At a Career Crossroads? How will you know which career path to choose?

Still not sure of your career direction? Scared of taking the wrong path? Many people wrestle with the issue of career choice and the pressure of making the ‘right’ decision. Often people, when faced with this sort of pressure, yearn for a lightning bolt of clarity, when they will ‘know’ suddenly and instantaneously what they should do for the rest of their lives.

Very few people just wake up and know what it is they want to do. Working it out requires hard graft and takes time and energy, and rightly so. This could be one of the most important choices you will ever have to make in your life, and forensic research and analysis should be undertaken in equal measures to instinct and intuition.

Embrace the research phase

It may be that you will run with 2 or 3 options when in the research phase which may feel time consuming. But believe me, it is better to put the time in now rather than find in 2-3 years time that your career is not how you imagined and does not give you the job satisfaction you crave.

At this time you can also start preparing yourself for making a decision about your direction once you’ve completed the research. If you’re not sure what kind of decision maker you are then read my blog on making career decisions.

What should your research cover?

You need to’get under the skin’ of a job so consider the following:

  • Do you really have a clear view of what it is you would be doing? Look at job adverts and descriptions – imagine yourself doing the tasks listed on a daily basis; find people doing the job and if possible talk to them about the realities of the work and if you can work shadow or volunteer to see the job in action. Look at job profiles on websites such as Prospects or The National Career Service and read as much about the career as possible.   Check out icould.com where you can watch videos from people doing the job and telling stories about their work experience.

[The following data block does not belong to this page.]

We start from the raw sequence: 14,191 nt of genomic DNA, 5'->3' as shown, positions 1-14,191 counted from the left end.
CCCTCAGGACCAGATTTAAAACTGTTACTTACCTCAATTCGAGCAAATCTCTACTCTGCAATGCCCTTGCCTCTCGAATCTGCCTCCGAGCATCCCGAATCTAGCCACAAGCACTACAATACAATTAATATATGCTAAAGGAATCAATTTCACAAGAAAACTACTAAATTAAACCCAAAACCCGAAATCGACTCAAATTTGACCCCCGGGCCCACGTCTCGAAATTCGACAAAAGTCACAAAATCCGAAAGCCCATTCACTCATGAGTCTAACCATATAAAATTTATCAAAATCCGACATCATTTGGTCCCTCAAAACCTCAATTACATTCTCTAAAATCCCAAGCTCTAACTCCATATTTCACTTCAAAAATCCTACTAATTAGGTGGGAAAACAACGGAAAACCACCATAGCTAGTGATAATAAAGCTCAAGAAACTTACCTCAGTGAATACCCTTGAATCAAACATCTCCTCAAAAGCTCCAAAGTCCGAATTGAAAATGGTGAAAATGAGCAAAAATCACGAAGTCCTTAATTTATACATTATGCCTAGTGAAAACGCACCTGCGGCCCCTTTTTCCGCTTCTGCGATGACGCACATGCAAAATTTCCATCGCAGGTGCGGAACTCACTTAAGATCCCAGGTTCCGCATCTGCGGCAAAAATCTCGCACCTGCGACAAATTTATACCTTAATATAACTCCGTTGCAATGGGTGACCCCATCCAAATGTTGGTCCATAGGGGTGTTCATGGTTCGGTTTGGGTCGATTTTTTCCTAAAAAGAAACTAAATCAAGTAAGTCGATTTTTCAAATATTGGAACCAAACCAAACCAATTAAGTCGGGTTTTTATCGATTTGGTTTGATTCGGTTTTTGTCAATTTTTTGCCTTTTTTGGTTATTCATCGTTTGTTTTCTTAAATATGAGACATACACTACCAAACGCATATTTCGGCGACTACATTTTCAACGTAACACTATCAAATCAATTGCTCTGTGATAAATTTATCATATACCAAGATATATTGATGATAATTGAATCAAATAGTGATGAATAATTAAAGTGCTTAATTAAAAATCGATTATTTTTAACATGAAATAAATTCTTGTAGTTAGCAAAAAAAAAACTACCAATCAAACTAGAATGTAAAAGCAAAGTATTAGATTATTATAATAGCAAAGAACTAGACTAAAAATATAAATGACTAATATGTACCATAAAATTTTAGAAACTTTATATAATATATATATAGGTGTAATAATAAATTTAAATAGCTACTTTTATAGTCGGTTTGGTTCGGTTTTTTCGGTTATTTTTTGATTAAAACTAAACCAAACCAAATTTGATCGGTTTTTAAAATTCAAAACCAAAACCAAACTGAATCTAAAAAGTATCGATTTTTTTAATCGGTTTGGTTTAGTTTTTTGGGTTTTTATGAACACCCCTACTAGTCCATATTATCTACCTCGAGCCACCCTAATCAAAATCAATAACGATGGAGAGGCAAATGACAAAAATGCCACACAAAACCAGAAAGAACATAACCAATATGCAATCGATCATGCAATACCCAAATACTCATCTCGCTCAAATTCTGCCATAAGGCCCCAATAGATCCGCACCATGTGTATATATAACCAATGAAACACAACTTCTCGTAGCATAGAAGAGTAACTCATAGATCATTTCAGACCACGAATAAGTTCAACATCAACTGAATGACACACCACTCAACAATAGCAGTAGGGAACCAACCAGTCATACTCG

• Is the industry in growth or decline? And which companies are viewed as the best to work for and why? Carry out due diligence on the companies you would like to work for so you can feel confident you are joining a financially stable company. Websites such as glassdoor.co.uk can be useful.
  • Is there potential for learning and growth in the job? How can you develop in the role and will it take to where you might like to be in 5 years (and if you’re not sure where that is then you need to spend some time working that out too.) Use LinkedIn to find people who did the job you are considering and check their profile to see how they have developed their career. This will also give you important information about the kind of skills and experiences that employers value in these roles.
  • Does it meet your financial needs? is there potential to increase your earning potential?
  • Think about the criteria you have for work that satisfies you such as meeting your values, using the skills you enjoy, interests, recognition, etc.  and check as far as you can that it meets as many of these as possible.

So, if you are stuck at your career crossroads put your planning ‘hat’ on and start scheduling lots of research time, it will be so worth it in the end. Need help? Just get in touch for a free clarity call.

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